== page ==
Sunday

Aug. 29, 2010

Island Cities

by John Updike

You see them from airplanes, nameless green islands
in the oceanic, rectilinear plains,
twenty or thirty blocks, compact, but with
everything needed visibility in place—
the high-school playing fields, the swatch of park
along the crooked river, the feeder highways,
the main drag like a zipper, outlying malls
sliced from dirt-colored cakes of plowed farmland.

Small lives, we think—pat, flat—in such tight grids.
But, much like brains with every crease CAT-scanned,
these cities keep their secrets: vagaries
of the spirit, groundwater that floods
the nearby quarries and turns them skyey blue,
dewdrops of longing, jewels boxed in these blocks.

"Island Cities" by John Updike, from Americana: And Other Poems. © Alfred A. Knopf, 2001. Reprinted with permission. (buy now)

It's the birthday of the man who said, "Love is the master-key that opens the gates of happiness, of hatred, of jealousy, and, most easily of all, the gate of fear. How terrible is the one fact of beauty!" That's 19th-century poet and physician Oliver Wendell Holmes Sr., (books by this author) born 201 years ago today in Cambridge, Massachusetts (1809).

He hung out with Ralph Waldo Emerson, Henry Wadsworth Longfellow, and other Boston intellectuals. He helped found The Atlantic Monthly magazine in 1857, and it was Holmes himself who came up with the name. He published his poetry and articles in The Atlantic Monthly at the same time he practiced medicine and taught at Harvard Medical School. He's also the father of U.S. Supreme Court Justice Oliver Wendell Holmes Jr.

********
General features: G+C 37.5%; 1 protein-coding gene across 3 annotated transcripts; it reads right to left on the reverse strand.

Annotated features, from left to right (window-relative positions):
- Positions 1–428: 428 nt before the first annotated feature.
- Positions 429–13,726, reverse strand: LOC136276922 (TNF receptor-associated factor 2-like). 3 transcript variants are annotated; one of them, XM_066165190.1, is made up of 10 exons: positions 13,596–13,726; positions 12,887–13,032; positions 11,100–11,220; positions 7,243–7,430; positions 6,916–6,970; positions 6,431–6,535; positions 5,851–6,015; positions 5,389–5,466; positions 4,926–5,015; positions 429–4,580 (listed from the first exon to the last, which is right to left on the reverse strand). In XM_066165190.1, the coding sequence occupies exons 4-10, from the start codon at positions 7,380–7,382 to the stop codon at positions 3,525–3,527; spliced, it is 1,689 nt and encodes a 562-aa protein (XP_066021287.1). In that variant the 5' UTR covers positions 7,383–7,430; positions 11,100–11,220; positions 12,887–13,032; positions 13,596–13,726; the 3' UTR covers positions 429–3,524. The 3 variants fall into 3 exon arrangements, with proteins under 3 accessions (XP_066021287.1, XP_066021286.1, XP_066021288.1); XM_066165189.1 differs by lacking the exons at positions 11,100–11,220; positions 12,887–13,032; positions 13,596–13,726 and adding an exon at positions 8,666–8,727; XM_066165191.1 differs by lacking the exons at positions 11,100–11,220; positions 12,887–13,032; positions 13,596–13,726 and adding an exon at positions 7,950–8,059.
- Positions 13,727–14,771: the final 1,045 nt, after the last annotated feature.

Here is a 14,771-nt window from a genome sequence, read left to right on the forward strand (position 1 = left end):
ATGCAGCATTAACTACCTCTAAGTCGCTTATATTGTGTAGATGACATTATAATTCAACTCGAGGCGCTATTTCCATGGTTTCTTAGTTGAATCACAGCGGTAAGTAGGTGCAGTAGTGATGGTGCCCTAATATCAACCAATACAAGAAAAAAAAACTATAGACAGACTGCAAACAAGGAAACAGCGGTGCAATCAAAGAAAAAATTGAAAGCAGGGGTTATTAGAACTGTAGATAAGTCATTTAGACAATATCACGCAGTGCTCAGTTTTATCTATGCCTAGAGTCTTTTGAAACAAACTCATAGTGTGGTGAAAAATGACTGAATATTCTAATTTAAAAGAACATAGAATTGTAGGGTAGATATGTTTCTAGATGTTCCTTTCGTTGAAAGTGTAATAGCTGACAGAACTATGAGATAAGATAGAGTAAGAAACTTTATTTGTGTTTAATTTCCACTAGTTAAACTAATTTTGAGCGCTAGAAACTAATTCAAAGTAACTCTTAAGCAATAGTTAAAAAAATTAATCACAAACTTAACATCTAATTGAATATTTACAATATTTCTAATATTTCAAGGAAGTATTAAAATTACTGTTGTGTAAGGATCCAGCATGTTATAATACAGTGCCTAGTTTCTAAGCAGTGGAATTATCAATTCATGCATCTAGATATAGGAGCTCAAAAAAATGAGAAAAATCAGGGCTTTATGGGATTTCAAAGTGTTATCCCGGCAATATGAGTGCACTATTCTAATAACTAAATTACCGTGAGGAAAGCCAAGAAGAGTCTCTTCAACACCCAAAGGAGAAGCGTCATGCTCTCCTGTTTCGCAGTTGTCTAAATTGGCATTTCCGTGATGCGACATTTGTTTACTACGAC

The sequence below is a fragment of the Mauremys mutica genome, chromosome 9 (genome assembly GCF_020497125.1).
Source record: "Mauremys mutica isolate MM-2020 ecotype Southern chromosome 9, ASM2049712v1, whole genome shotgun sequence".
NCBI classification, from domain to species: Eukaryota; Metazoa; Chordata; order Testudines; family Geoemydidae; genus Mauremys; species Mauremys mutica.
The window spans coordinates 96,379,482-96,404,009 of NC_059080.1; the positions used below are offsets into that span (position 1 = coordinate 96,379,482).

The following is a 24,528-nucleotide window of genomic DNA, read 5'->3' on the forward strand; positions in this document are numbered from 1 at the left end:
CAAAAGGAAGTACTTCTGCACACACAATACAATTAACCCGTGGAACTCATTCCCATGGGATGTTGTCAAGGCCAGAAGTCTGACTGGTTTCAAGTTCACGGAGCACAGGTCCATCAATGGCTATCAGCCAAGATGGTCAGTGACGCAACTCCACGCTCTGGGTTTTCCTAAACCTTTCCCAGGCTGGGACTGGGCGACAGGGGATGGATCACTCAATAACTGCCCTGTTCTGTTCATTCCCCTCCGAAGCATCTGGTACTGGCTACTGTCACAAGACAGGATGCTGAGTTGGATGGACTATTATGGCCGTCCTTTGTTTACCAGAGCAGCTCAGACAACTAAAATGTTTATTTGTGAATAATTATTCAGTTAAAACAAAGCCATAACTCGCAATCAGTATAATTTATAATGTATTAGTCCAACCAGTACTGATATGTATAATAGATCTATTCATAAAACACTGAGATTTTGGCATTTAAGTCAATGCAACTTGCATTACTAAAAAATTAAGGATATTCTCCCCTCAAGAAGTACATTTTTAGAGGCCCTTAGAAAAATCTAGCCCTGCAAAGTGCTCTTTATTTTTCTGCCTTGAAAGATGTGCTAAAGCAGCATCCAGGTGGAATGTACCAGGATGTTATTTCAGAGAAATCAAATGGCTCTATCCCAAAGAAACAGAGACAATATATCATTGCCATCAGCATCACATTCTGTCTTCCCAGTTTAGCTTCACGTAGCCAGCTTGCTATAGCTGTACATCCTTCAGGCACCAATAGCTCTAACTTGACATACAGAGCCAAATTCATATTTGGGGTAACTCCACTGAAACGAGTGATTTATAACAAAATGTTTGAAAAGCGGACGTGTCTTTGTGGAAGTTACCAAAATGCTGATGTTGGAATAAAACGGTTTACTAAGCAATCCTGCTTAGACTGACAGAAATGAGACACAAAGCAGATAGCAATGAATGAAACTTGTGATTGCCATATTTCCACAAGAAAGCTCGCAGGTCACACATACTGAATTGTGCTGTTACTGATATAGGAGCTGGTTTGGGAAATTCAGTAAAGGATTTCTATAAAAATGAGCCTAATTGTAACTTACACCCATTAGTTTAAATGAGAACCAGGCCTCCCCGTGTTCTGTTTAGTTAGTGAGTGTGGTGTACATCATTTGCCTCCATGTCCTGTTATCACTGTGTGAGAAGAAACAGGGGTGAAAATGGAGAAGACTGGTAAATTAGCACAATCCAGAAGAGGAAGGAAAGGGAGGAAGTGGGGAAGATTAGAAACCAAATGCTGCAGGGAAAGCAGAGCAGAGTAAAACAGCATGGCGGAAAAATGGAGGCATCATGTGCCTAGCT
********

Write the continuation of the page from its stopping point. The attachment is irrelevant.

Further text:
He's perhaps best-known for his essays that make up the "Breakfast Table" series. In The Poet at the Breakfast Table (1872) he wrote, "We are all tattooed in our cradles with the beliefs of our tribe; the record may seem superficial, but it is indelible."

He said: "Insanity is often the logic of an accurate mind overtasked. Good mental machinery ought to break its own wheels and levers, if anything is thrust among them suddenly which tends to stop them or reverse their motion. A weak mind does not accumulate force enough to hurt itself; stupidity often saves a man from going mad."

It's the birthday of the man who said, "The actions of men are the best interpreters of their thoughts": British philosopher John Locke, (books by this author) born in Wrington, Somerset, England (1632).

He believed all of our knowledge is derived from the senses. He also believed that we can know about morality with the same precision we know about math, because we create our ideas. His Essay Concerning Human Understanding (1688) was an instant success and sparked debate all across Europe.

Two years later, Locke wrote Two Treatises of Government (1690), in which he said he believed in Natural Law, and that people have Natural Rights, under which the right of property is most important. He wrote, "... every man has a property in his own person. This nobody has any right to but himself." He believed government exists to protect those rights and he argued in favor of revolt against tyranny. His ideas were a foundation for much of the Declaration of Independence and the U.S. Constitution.

Locke said, "Reading furnishes the mind only with materials of knowledge; it is thinking that makes what we read ours."

Be well, do good work, and keep in touch.®

 









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